Zoltan Kodály's aim was to teach musical literacy to all. He saw literacy as the ability to '…hear what you see and see what you hear…performance reveals whether the instrumentalist understands what he is playing.'
The Kodály approach to music education provides developing musicians experience and training in developing music literacy by singing and oral participation. It helps musicians internalize pitch and rhythm in a unique way – it is another “entry point” to help a music student reach their musical potential. Through a variety of singing games, carefully selected songs, and the use of visual aids and manipulatives, students gradually acquire a more refined sense of pitch and rhythmic vocabulary.
Pitches are represented by solfa syllables (do, re, mi…) and handsigns, helping to make pitch visible. The physical aspect of using handsigns also helps the young musician to notice the distance between different pitches (or intervals) as they sing. An understanding of pitch relationship through singing is likely to lead to better intonation when playing an instrument.
For beginning musicians, the early distinction is made between beat and rhythm and is constantly reinforced and practiced in simple songs and physical movement. Rhythm names such as “ta,” “ti-ti” and “tika-tika” are useful for the musician to internalize and read rhythms with increased fluency, as these rhythm syllables convey the actual length of the musical sounds.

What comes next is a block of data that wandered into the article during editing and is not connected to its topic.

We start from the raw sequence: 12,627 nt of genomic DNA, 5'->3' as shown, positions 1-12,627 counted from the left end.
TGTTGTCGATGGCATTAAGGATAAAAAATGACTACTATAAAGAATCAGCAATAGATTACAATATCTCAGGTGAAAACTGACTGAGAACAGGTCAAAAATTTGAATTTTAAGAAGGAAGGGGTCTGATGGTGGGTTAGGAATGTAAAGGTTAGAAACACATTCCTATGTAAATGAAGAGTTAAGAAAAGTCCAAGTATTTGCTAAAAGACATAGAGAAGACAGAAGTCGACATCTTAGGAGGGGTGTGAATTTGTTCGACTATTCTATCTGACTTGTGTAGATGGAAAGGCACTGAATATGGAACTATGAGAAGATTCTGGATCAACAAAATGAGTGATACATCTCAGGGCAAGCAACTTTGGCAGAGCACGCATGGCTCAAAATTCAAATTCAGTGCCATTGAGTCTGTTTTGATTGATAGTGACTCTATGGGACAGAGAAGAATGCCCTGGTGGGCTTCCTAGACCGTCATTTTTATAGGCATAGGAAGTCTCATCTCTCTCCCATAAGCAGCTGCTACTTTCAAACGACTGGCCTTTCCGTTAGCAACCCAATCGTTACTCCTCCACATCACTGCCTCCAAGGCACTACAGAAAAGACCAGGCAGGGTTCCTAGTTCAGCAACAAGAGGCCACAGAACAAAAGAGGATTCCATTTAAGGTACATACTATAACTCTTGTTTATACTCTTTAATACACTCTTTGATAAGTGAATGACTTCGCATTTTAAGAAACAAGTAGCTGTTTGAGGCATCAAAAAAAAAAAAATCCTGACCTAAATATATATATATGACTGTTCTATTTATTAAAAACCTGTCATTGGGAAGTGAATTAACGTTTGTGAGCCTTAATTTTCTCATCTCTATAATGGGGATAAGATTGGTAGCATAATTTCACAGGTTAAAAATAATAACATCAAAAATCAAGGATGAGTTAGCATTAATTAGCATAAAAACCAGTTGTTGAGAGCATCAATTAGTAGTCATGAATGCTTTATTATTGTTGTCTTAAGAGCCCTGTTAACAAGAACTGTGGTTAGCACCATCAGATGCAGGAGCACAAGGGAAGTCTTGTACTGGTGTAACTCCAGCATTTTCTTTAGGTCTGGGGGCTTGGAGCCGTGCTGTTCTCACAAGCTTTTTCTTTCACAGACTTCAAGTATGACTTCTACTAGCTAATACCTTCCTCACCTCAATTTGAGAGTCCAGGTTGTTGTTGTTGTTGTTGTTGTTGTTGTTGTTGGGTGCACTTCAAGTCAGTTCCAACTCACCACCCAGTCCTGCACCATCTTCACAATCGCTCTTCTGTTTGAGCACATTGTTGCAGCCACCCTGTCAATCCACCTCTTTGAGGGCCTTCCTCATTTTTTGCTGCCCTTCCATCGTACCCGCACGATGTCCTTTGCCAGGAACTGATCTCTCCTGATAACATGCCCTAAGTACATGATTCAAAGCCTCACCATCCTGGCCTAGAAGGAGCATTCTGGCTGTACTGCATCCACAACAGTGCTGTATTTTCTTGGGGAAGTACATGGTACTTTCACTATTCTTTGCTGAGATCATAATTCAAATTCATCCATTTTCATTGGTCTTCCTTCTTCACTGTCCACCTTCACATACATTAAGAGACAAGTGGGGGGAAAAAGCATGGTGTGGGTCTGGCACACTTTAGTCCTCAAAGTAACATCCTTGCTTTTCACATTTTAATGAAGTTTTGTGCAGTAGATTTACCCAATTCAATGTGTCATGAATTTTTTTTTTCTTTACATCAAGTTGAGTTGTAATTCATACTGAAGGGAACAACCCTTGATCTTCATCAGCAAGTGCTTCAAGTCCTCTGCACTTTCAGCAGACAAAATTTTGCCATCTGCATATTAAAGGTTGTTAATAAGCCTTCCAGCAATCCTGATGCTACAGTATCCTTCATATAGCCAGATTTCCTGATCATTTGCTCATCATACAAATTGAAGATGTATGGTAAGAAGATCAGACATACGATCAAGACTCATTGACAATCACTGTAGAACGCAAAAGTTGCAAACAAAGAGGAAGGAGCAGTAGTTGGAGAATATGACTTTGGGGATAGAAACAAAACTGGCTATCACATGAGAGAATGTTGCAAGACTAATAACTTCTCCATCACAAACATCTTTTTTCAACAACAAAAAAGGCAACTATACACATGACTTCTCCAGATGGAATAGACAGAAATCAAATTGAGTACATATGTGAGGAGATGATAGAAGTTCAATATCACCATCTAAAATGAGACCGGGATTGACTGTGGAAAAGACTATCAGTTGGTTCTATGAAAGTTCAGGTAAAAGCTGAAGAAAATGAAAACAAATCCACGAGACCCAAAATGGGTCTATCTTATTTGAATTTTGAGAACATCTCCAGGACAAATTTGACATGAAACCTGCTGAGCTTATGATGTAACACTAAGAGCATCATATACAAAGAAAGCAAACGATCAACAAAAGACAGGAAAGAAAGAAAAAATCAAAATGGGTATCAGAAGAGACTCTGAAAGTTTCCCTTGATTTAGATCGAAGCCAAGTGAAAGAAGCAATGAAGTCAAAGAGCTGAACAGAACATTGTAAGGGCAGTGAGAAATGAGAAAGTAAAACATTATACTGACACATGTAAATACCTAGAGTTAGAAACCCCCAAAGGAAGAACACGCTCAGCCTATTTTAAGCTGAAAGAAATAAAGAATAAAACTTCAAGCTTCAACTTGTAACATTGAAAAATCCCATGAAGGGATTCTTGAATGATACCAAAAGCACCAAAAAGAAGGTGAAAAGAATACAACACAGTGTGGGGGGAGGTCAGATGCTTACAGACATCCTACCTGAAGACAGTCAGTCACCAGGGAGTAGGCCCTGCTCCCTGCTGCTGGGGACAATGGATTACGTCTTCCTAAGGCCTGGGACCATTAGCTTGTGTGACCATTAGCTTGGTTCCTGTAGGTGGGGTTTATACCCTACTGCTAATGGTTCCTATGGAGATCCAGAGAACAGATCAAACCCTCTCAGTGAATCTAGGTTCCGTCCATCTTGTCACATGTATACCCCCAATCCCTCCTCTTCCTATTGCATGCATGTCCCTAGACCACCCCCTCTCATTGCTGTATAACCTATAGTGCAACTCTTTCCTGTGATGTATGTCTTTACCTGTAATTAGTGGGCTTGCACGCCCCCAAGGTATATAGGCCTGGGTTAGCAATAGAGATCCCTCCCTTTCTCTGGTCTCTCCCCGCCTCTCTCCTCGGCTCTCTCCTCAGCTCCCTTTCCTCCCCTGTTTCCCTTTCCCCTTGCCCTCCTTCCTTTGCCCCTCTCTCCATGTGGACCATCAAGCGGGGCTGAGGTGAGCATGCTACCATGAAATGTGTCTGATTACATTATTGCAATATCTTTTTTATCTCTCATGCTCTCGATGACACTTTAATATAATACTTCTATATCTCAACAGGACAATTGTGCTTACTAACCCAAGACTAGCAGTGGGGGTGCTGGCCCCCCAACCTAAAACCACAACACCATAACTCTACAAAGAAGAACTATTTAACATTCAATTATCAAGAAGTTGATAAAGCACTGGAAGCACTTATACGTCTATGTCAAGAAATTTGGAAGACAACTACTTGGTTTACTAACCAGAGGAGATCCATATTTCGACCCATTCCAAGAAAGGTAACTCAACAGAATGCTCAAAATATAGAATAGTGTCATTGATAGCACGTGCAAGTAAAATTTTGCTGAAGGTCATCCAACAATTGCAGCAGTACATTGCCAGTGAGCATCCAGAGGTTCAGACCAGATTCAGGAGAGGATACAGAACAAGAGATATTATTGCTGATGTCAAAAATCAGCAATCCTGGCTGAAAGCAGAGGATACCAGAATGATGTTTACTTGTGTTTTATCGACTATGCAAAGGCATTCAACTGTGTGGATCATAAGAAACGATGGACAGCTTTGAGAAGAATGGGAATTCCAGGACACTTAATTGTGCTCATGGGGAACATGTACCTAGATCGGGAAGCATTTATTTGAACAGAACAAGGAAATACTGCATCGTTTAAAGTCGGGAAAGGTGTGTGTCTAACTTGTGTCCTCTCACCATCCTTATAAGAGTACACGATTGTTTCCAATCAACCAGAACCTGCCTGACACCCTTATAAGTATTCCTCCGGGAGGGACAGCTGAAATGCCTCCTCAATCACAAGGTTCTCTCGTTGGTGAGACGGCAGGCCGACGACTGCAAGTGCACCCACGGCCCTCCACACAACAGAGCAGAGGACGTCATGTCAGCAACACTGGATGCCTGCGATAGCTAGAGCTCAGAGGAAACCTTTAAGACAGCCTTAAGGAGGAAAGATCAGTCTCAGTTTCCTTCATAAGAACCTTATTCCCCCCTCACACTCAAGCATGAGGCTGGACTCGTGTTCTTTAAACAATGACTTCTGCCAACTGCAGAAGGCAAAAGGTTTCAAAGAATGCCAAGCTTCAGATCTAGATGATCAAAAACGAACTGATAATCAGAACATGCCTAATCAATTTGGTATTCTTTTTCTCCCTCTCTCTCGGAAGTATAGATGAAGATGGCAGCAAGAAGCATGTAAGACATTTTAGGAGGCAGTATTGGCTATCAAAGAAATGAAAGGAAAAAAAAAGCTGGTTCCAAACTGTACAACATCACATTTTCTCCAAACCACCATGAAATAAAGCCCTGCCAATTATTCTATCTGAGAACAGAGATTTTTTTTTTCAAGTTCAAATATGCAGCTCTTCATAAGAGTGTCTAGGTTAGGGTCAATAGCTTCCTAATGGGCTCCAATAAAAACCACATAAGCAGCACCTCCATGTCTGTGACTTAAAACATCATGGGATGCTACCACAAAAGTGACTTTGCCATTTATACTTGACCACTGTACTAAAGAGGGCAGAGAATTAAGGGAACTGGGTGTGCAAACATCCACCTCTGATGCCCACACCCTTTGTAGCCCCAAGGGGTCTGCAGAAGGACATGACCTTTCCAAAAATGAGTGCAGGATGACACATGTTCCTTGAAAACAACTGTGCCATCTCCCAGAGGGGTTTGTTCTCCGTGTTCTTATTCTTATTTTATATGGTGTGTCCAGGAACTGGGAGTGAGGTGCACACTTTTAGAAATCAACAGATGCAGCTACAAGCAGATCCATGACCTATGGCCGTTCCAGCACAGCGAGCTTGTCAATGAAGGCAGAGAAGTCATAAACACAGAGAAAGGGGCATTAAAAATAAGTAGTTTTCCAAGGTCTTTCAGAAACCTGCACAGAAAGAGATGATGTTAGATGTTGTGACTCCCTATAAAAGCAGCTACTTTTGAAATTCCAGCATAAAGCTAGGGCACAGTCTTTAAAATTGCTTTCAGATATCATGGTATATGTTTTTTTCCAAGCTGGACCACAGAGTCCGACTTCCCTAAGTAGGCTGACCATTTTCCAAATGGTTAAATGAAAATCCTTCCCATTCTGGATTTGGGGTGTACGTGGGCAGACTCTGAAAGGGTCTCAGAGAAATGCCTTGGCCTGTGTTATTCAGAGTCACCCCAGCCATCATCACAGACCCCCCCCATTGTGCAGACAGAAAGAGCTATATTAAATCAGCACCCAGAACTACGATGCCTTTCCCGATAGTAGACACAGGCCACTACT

Children learn to read and write music initially with stick notation (the rhythm with solfa symbols underneath) and then on the staff. Staff reading is initially done without a clef so that the children learn spatially the positions of the intervals without having to worry about sharps or flats. Gradually pitch names are introduced and eventually students learn to read in a variety of “do” positions (e.g., F-do, G-do, C-do). Melodic and rhythmic patterns are introduced sequentially through carefully selected traditional folk song material and classic children’s songs. Students learn to derive the rhythm and melody of these songs through guided practice at each lesson, and eventually practice rhythmic dictation of familiar patterns. Advanced Kodály students are introduced to recognizing the melodic structure and rhythmic patterns in themes of more refined classical repertoire.
Through vocal participation, students begin to develop their singing voice and their musicianship grows. Much the same as theory classes, it requires regular attendance at classes for progress to be made.
"The characteristics of a good musician can be summarized as follows:
- A well-trained ear,
- A well-trained intelligence,
- A well-trained heart,
- A well-trained hand.
All four must develop together, in constant equilibrium.”
For a breakdown of what is taught at each class level please see our Kodaly class descriptions
Students are placed in classes according to their age and musical understanding. Progression is from Prep Level to Level 3, after which they are ready to begin formal RCM Theory training.
Contact the Administrator for Kodaly class schedules and fees.